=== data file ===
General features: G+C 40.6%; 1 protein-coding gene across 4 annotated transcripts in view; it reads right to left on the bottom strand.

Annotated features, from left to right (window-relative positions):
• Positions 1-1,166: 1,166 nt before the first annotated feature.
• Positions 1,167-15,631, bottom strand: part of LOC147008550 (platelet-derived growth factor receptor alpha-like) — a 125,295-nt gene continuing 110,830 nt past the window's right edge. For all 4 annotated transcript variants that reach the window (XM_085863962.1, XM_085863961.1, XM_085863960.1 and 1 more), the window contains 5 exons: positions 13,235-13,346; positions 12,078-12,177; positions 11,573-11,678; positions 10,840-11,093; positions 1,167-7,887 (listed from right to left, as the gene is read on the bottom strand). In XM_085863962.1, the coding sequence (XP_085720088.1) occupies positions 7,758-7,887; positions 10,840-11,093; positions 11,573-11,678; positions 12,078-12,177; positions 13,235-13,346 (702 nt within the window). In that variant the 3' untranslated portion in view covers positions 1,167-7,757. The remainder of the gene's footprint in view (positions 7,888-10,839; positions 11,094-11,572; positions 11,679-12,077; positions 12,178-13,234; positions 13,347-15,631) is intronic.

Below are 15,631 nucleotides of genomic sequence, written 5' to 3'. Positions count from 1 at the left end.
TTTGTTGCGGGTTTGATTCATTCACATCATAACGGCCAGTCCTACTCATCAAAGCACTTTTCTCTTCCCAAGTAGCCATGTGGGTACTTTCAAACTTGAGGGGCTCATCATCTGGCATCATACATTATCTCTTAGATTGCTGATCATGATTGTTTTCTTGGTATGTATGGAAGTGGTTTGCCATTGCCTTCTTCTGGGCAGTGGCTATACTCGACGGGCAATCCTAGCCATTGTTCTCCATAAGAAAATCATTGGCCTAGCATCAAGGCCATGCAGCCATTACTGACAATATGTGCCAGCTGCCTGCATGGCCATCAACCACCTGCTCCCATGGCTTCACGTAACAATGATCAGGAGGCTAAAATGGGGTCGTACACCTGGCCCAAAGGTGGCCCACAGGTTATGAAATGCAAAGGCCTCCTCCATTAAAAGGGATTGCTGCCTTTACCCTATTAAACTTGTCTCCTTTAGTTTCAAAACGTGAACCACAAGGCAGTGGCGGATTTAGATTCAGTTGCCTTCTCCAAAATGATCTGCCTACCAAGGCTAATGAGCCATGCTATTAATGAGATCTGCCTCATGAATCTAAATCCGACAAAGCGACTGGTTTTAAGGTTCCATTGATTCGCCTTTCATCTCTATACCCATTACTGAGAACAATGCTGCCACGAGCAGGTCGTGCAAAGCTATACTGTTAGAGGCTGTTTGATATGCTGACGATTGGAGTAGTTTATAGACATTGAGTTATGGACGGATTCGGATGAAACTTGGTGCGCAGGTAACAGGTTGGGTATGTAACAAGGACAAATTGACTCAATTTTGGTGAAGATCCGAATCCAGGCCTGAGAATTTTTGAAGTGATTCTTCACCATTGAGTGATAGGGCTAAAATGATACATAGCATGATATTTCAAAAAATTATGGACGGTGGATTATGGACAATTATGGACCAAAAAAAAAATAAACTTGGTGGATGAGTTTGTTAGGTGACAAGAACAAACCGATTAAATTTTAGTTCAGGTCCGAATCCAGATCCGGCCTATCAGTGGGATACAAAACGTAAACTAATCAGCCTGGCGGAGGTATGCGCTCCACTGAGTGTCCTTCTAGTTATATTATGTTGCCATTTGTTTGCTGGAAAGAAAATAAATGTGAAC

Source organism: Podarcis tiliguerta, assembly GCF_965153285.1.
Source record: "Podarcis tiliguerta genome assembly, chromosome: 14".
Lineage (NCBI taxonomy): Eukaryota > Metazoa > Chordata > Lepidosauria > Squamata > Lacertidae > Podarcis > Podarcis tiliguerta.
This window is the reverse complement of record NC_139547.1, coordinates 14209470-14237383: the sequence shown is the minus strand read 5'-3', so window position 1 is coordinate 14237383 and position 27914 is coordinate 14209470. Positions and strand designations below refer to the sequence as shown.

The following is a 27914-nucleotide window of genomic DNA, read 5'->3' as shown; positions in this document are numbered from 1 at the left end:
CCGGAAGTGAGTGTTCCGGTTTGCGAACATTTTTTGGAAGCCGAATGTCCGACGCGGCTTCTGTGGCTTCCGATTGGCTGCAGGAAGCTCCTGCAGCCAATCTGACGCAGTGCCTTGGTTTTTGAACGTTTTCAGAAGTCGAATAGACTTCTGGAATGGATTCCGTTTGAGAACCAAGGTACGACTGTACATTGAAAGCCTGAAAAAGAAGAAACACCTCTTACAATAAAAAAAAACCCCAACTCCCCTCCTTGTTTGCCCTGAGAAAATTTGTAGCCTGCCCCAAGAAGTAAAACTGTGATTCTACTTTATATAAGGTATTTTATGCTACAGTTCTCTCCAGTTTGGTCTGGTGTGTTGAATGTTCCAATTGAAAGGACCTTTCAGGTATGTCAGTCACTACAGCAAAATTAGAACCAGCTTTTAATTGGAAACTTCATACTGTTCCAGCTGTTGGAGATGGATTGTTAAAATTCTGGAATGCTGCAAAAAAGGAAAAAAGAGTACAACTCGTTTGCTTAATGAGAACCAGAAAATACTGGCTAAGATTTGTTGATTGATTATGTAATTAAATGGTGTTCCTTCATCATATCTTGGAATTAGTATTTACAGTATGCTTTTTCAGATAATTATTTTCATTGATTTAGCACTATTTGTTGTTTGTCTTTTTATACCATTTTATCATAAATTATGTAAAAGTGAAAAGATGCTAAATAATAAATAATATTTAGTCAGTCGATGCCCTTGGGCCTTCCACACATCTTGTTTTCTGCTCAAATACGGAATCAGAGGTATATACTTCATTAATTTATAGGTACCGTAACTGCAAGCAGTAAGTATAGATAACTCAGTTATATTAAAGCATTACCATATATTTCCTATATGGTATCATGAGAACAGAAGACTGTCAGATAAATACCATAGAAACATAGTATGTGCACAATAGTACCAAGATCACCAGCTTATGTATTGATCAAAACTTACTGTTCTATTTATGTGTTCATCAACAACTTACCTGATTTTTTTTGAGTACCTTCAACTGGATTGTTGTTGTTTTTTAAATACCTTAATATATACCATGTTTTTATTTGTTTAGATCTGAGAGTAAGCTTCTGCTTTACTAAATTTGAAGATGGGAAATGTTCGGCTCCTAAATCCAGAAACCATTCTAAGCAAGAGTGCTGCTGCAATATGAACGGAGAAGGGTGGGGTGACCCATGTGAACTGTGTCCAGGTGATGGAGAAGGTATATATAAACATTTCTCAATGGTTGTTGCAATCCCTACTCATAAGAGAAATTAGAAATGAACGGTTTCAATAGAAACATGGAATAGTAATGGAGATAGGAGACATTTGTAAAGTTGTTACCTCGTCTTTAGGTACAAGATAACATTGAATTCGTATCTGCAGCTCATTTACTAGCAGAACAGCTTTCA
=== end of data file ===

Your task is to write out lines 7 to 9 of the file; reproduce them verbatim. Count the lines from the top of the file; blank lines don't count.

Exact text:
Source organism: Podarcis tiliguerta, assembly GCF_965153285.1.
Source record: "Podarcis tiliguerta genome assembly, chromosome: 14".
Lineage (NCBI taxonomy): Eukaryota > Metazoa > Chordata > Lepidosauria > Squamata > Lacertidae > Podarcis > Podarcis tiliguerta.